- The northern Indian edge and northern Pakistani uplands have a dry subtropical continental climate
- The far south of India and southwest Sri Lanka have a equatorial climate
- Most of the peninsula have a tropical climate with variations:
- The Himalayas have an Alpine climate
South Asia is largely divided into four broad climate zones:
As the Himalayas block the north-Asian bitter cold winds, the temperatures are considerably moderate in the plains down below. For most part, the climate of the region is called the Monsoon climate, which keeps the region humid during summer and dry during winter, and favours the cultivation of jute, tea, rice, and various vegetables in this region.
The climate of this vast region varies considerably from area to area from tropical monsoon in the south to temperate in the north. The variety is influenced by not only the altitude, but also by factors such as proximity to the sea coast and the seasonal impact of the monsoons. Southern parts are mostly hot in summers and receive rain during monsoon period(s). The northern belt of Indo-Gangetic plains also is hot in summer, but cooler in winter. The mountainous north is colder and receives snowfall at higher altitudes of Himalyan ranges.
It was once a small continent before colliding with the Eurasian Plate about 50-55 million years ago and giving birth to the Himalayan range and the Tibetan plateau. It is the peninsular region south of the Himalayas and Kuen Lun mountain ranges and east of the Indus River and the Iranian Plateau, extending southward into the Indian Ocean between the Arabian Sea (to the southwest) and the Bay of Bengal (to the southeast).
Most of this region is a subcontinent resting on the Indian Plate (the northerly portion of the Indo-Australian Plate) separated from the rest of the Eurasian Plate. The Indian Plate includes most of South Asia, forming a land mass which extends from the Himalayas into a portion of the basin under the Indian Ocean, including parts of South China and Eastern Indonesia, as well as Kunlun and Karakoram ranges, and extending up to but not including Ladakh, Kohistan, the Hindu Kush range and Balochistan. It may be noted that geophysically the Yarlung Tsangpo River river in Tibet is situated at the outside of the border of the Subcontinental structure, while the Pamir Mountains in Tajikistan are situated inside that border.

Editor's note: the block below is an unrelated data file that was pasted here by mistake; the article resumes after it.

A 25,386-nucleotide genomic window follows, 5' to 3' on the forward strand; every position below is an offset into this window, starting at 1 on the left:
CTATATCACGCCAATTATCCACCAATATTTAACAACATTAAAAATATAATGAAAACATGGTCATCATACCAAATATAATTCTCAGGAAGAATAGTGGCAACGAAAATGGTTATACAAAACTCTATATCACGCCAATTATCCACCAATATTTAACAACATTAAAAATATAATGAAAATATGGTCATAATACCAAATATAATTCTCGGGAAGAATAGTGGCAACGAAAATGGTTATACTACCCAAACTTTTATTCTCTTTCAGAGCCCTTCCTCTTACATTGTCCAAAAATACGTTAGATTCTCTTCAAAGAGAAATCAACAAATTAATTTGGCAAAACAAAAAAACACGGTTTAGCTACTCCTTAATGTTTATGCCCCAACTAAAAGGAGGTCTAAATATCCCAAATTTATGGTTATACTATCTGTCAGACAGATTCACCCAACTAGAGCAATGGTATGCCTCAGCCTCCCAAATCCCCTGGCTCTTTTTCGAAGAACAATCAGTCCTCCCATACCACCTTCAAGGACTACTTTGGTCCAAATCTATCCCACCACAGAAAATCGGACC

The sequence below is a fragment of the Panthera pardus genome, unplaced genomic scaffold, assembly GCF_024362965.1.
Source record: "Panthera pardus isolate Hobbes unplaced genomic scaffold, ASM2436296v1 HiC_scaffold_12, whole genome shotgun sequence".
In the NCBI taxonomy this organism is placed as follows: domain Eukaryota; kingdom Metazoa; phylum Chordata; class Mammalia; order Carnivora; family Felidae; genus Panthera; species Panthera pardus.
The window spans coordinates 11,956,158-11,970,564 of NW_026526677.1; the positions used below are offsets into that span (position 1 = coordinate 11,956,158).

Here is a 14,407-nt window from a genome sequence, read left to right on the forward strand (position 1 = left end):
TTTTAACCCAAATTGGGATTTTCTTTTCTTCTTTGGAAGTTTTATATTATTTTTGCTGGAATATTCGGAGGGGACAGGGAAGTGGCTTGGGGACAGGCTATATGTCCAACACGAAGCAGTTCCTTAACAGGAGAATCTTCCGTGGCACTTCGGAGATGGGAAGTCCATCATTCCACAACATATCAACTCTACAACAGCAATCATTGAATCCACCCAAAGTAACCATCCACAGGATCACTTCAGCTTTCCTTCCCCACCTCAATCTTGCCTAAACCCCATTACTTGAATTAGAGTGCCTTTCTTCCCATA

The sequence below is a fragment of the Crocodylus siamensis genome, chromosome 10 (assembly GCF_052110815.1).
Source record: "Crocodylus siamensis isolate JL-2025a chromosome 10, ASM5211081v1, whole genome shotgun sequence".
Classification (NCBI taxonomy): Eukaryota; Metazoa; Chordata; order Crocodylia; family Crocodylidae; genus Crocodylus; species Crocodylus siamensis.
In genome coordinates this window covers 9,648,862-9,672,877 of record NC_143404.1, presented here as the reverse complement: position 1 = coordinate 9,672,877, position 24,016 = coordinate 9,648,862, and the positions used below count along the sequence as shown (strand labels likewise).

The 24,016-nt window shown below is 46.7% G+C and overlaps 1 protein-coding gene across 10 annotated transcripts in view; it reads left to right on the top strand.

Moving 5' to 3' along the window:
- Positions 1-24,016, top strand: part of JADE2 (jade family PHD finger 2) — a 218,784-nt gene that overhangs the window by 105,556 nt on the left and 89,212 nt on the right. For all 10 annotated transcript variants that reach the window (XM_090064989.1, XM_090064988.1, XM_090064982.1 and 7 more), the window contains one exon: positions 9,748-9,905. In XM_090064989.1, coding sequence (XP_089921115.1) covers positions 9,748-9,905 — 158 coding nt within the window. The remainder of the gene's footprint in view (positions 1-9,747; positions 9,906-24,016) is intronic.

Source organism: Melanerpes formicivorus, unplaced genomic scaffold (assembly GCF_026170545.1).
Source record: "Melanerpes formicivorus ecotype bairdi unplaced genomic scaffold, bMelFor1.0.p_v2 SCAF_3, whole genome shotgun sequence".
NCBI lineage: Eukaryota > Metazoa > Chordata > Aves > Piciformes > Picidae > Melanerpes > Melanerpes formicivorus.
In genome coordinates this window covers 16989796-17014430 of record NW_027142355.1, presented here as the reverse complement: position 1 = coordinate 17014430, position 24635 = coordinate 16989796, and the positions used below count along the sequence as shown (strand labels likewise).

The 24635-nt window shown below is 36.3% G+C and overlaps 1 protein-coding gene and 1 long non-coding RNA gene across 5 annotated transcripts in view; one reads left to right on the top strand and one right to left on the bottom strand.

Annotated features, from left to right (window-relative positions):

While South Asia had never been a coherent geopolitical region, it has a distinct geographical identity. The region is home to a variety of geographical features, such as glaciers, rainforests, valleys, deserts, and grasslands that are typical of much larger continents. It is surrounded by three water bodies — the Bay of Bengal, the Indian Ocean and the Arabian Sea — and has acutely varied climate zones. The tip of the Indian Peninsula had the highest quality pearls.
One school of thought proposes the frontier between South and Southwest Asia (i.e. the Middle East lie in eastern Iran and western Afghanistan, while the frontier between South and Central Asia in northeastern Iran, northern Afghanistan, and southern Kyrgyzstan. Per the UN's definition the wider subregion's northern frontier is the Himalayas and southerly post-Soviet states of Central Asia (Tajikistan, Uzbekistan, and Turkmenistan; its western boundary is the westerly border of Iran (with Azerbaijan, Armenia, Turkey, and Iraq); and its eastern boundary is the easterly border of Myanmar (with Thailand and Laos).
Much of the region consists of a peninsula in south-central Asia, rather resembling a diamond which is delineated by the Himalayas on the north, the Hindu Kush in the west, and the Arakanese in the east, and which extends southward into the Indian Ocean with the Arabian Sea to the southwest and the Bay of Bengal to the southeast.
The boundaries of South Asia vary based on how the region is defined. South Asia's northern, eastern, and western boundaries vary based on definitions used, while the Indian Ocean is the southern periphery. Most of this region rests on the Indian Plate and is isolated from the rest of Asia by mountain barriers.
According to anthropologist John R. Lukacs, "The Indian Subcontinent occupies the major landmass of South Asia." while according to political science professor Tatu Vanhanen, "The seven countries of South Asia constitute geographically a compact region around the Indian Subcontinent". According to Chris Brewster, India, Pakistan, Bangladesh, Sri Lanka, Nepal and Bhutan constitute the Indian subcontinent; with Afghanistan, Iran and Maldives included it is more commonly referred to as South Asia, while according to a number of Indian scholars South Asia includes the Indian Subcontinent (India, Pakistan, Bangladesh and Nepal), as well as the island countries of Sri Lanka, Maldives and Mauritius. When the term Indian subcontinent is used to mean South Asia, the island countries of Sri Lanka and the Maldives may sometimes not be included, while Tibet and Nepal may either be included or excluded intermittently, depending on the context.
The region was labelled variously as India (in its pre-modern sense), Greater India, Indian Subcontinent and South Asia. "Indian Subcontinent" is a term adopted and used by the British Empire. The terms "Indian subcontinent" and "South Asia" are used interchangeably. According to historians Sugata Bose and Ayesha Jalal, Indian Subcontinent has come to be known as South Asia "in more recent and neutral parlance." Indologist Ronald B. Inden argues that the usage of the term "South Asia" is getting more widespread since it clearly distinguishes the region from East Asia. Some academics hold that the term "South Asia" is in more common use in Europe and North America, rather than the terms "Subcontinent" or the "Indian Subcontinent".